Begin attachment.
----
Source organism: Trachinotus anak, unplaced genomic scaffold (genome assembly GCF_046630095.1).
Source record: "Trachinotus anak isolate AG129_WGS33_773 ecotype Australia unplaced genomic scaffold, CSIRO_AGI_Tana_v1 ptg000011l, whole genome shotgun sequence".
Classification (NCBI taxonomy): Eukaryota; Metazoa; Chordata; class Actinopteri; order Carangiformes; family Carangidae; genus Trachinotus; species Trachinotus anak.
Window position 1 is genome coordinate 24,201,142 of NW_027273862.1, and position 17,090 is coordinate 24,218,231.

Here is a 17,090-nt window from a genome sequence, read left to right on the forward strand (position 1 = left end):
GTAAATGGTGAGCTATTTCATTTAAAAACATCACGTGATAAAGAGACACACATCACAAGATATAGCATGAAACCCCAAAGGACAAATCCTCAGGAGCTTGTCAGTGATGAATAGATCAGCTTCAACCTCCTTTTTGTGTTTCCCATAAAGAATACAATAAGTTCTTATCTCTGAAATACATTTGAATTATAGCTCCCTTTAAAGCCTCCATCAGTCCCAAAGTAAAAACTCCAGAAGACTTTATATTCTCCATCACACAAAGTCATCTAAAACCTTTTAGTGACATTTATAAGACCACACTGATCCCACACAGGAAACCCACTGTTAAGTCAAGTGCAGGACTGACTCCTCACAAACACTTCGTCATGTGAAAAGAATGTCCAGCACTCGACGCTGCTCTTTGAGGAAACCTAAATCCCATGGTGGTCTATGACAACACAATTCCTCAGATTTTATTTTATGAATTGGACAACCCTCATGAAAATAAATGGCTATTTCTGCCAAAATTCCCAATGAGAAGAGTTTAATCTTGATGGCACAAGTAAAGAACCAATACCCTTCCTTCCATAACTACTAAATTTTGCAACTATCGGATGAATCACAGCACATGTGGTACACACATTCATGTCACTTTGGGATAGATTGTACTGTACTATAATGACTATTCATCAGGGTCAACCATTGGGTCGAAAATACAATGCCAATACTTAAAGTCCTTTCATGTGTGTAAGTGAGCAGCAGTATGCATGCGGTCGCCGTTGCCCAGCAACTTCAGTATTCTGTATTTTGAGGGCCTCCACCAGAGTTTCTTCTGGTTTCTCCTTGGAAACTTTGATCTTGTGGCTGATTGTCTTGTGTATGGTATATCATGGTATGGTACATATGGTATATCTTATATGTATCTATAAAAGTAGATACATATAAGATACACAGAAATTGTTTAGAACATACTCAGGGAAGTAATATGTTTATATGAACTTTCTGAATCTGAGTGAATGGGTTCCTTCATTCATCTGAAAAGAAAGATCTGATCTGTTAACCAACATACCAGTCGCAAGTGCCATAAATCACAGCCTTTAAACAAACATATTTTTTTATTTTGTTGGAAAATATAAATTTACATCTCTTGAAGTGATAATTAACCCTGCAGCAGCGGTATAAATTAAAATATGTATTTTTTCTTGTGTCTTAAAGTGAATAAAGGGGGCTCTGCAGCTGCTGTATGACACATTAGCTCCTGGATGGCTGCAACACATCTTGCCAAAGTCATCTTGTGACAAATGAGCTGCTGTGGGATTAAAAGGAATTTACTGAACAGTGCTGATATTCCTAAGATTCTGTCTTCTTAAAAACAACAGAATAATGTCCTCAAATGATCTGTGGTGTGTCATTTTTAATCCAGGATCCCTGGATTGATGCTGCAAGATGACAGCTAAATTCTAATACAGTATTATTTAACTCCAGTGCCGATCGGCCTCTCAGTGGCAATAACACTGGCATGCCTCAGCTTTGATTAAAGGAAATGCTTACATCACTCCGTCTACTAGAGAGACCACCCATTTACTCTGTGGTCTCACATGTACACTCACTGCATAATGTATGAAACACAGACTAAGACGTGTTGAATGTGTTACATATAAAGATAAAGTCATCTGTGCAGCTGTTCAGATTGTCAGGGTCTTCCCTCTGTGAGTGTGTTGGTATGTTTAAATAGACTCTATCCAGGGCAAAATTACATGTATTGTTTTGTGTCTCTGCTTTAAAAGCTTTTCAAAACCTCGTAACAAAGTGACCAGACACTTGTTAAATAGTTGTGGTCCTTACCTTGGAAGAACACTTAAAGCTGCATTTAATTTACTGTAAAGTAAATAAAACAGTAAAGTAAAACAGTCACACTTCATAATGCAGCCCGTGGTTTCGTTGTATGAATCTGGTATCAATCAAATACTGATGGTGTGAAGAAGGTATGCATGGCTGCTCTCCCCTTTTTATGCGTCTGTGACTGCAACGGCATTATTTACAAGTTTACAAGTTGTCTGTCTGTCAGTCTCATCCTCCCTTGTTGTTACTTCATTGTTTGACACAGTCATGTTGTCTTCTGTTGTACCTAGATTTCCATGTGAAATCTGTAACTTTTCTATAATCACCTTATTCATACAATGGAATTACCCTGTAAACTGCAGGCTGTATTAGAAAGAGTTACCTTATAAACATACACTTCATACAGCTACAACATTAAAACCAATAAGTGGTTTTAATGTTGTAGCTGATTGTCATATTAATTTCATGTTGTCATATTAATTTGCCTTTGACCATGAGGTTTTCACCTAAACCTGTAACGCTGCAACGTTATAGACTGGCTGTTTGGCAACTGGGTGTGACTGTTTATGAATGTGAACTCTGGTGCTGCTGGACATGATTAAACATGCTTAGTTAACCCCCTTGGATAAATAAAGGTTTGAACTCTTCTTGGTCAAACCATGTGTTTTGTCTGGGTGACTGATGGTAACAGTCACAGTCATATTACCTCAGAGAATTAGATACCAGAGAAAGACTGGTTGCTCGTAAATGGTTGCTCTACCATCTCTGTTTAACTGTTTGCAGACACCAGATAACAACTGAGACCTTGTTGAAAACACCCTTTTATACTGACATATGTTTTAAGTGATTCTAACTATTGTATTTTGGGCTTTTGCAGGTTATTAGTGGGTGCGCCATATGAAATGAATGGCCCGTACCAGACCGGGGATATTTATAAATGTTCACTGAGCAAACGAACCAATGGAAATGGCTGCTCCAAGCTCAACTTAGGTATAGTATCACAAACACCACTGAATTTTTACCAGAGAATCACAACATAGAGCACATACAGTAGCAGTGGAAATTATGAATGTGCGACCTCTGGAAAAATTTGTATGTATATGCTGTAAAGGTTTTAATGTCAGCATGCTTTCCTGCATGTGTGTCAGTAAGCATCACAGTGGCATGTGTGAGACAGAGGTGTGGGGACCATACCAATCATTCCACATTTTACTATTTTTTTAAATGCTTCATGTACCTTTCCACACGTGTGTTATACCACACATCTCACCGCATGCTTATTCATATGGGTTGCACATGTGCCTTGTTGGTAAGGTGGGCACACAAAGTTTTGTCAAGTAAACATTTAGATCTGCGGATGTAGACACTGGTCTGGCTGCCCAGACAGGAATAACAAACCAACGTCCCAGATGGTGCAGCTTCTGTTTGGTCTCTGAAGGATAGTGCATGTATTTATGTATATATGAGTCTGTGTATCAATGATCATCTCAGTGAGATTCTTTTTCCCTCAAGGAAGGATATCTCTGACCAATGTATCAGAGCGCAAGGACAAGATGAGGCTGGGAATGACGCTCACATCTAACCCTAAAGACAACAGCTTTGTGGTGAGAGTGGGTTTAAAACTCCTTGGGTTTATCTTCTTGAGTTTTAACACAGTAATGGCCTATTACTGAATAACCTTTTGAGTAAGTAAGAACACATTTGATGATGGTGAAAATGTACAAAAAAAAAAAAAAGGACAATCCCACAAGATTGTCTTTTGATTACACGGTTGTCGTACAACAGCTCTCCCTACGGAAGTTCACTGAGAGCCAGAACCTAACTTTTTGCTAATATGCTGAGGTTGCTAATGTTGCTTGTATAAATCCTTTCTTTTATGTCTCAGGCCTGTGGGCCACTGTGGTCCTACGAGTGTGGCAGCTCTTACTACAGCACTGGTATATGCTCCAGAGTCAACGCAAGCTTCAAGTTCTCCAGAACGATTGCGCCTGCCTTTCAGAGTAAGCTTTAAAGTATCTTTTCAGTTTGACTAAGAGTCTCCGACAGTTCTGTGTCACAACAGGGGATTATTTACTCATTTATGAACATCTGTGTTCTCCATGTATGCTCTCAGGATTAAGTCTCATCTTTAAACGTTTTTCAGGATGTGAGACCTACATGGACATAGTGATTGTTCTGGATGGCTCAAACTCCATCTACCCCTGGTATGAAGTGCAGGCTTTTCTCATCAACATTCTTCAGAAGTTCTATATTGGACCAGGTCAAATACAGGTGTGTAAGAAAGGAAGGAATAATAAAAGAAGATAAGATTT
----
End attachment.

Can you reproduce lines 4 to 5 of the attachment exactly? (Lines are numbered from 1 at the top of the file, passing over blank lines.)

Window position 1 is genome coordinate 24,201,142 of NW_027273862.1, and position 17,090 is coordinate 24,218,231.

Here is a 17,090-nt window from a genome sequence, read left to right on the forward strand (position 1 = left end):